- Hege Medin & Karine Nyborg & Ian Bateman, 1998. "The Assumption of Equal Marginal Utility of Income: How Much Does it Matter?," Discussion Papers 241, Statistics Norway, Research Department.
- Langford, Ian H. & Bateman, Ian J., 1996.
"Elicitation and truncation effects in contingent valuation studies,"
Elsevier, vol. 19(3), pages 265-267, December.
- Bateman, Ian J. & Langford, Ian H. & Turner, R. Kerry & Willis, Ken G. & Garrod, Guy D., 1995. "Elicitation and truncation effects in contingent valuation studies," Ecological Economics, Elsevier, vol. 12(2), pages 161-179, February.
- Johansson,Per-Olov, 1993. "Cost-Benefit Analysis of Environmental Change," Cambridge Books, Cambridge University Press, number 9780521447928, April.
- Ian Bateman & Alistair Munro & Bruce Rhodes & Chris Starmer & Robert Sugden, 1997. "A Test of the Theory of Reference-Dependent Preferences," The Quarterly Journal of Economics, Oxford University Press, vol. 112(2), pages 479-505.
- Unsworth, Robert E. & Bishop, Richard C., 1994. "Assessing natural resource damages using environmental annuities," Ecological Economics, Elsevier, vol. 11(1), pages 35-41, September.
- Carson, Richard T, 1999. "Contingent Valuation: A User's Guide," University of California at San Diego, Economics Working Paper Series qt2mw607q7, Department of Economics, UC San Diego.
- Peter J. Hammond, 1979. "Straightforward Individual Incentive Compatibility in Large Economies," Review of Economic Studies, Oxford University Press, vol. 46(2), pages 263-282.
- Bromley, Daniel W., 1990. "The ideology of efficiency: Searching for a theory of policy analysis," Journal of Environmental Economics and Management, Elsevier, vol. 19(1), pages 86-107, July.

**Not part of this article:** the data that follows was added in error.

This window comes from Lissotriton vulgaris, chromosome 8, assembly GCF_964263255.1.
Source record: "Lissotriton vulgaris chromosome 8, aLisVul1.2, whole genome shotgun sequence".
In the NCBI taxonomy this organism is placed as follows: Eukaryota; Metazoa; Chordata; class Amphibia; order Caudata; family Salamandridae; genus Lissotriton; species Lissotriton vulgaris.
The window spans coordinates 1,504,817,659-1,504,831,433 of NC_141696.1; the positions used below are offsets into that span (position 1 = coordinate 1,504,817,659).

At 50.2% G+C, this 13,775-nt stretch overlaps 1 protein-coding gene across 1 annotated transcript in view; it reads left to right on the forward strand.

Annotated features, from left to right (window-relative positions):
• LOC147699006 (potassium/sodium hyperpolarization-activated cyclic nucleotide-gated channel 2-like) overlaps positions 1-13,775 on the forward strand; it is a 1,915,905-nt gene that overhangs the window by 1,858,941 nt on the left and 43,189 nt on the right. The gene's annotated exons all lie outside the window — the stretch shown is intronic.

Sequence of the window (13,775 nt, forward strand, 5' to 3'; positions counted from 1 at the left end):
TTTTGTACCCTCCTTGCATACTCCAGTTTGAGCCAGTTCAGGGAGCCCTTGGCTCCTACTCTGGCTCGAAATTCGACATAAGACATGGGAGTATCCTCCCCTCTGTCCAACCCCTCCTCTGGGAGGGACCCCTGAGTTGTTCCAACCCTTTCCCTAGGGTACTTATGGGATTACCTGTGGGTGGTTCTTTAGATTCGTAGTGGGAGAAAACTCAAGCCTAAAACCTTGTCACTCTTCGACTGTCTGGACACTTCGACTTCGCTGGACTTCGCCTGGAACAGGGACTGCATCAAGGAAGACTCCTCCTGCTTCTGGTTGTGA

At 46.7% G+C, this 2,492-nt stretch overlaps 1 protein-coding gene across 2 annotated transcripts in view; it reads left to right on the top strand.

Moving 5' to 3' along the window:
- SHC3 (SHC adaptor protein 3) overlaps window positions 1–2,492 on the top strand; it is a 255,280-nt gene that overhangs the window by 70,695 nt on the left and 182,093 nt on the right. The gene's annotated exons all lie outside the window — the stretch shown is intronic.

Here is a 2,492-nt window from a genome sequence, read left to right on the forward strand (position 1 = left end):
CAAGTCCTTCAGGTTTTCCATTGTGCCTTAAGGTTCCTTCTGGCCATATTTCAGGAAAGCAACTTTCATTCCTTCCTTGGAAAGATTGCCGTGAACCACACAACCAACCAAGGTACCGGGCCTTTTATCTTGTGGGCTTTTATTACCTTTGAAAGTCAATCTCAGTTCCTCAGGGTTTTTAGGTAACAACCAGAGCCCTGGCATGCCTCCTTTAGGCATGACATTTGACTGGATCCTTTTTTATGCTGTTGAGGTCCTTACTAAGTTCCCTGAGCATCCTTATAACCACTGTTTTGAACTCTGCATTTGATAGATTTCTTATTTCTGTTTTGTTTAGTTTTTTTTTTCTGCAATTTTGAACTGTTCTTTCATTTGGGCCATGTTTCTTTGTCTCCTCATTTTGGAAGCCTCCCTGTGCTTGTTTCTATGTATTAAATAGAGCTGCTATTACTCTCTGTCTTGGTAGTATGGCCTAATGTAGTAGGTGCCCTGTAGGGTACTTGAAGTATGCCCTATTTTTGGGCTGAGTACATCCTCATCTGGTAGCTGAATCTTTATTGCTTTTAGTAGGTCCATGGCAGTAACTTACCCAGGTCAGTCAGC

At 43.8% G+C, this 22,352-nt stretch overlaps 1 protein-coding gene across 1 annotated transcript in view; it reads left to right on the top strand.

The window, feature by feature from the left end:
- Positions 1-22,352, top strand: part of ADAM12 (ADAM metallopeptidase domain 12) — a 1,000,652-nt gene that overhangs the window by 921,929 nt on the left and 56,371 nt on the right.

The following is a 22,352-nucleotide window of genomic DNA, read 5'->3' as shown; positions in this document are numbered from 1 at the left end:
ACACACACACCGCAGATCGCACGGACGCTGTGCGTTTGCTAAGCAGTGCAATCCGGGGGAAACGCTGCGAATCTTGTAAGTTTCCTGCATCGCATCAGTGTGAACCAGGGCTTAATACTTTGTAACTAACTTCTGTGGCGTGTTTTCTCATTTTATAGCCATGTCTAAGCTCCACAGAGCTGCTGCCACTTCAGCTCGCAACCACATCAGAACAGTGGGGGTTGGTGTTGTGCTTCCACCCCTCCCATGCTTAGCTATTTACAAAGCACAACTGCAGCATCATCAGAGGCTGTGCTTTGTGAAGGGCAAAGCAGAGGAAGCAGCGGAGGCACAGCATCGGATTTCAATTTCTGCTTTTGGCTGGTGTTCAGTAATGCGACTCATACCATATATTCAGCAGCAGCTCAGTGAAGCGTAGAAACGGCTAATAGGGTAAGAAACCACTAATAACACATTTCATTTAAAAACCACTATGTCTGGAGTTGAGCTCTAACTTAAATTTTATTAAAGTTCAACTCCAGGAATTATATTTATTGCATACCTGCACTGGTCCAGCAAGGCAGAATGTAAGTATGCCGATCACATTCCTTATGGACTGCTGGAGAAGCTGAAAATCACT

- I J Bateman & I H Langford, 1997. "Budget-constraint, temporal, and question-ordering effects in contingent valuation studies," Environment and Planning A, Pion Ltd, London, vol. 29(7), pages 1215-1228, July.
When requesting a correction, please mention this item's handle: RePEc:eee:ecolec:v:36:y:2001:i:3:p:397-411. See general information about how to correct material in RePEc.
For technical questions regarding this item, or to correct its authors, title, abstract, bibliographic or download information, contact: (Shamier, Wendy)
If you have authored this item and are not yet registered with RePEc, we encourage you to do it here. This allows to link your profile to this item. It also allows you to accept potential citations to this item that we are uncertain about.
If references are entirely missing, you can add them using this form.
If the full references list an item that is present in RePEc, but the system did not link to it, you can help with this form.
If you know of missing items citing this one, you can help us creating those links by adding the relevant references in the same way as above, for each refering item. If you are a registered author of this item, you may also want to check the "citations" tab in your profile, as there may be some citations waiting for confirmation.
Please note that corrections may take a couple of weeks to filter through the various RePEc services.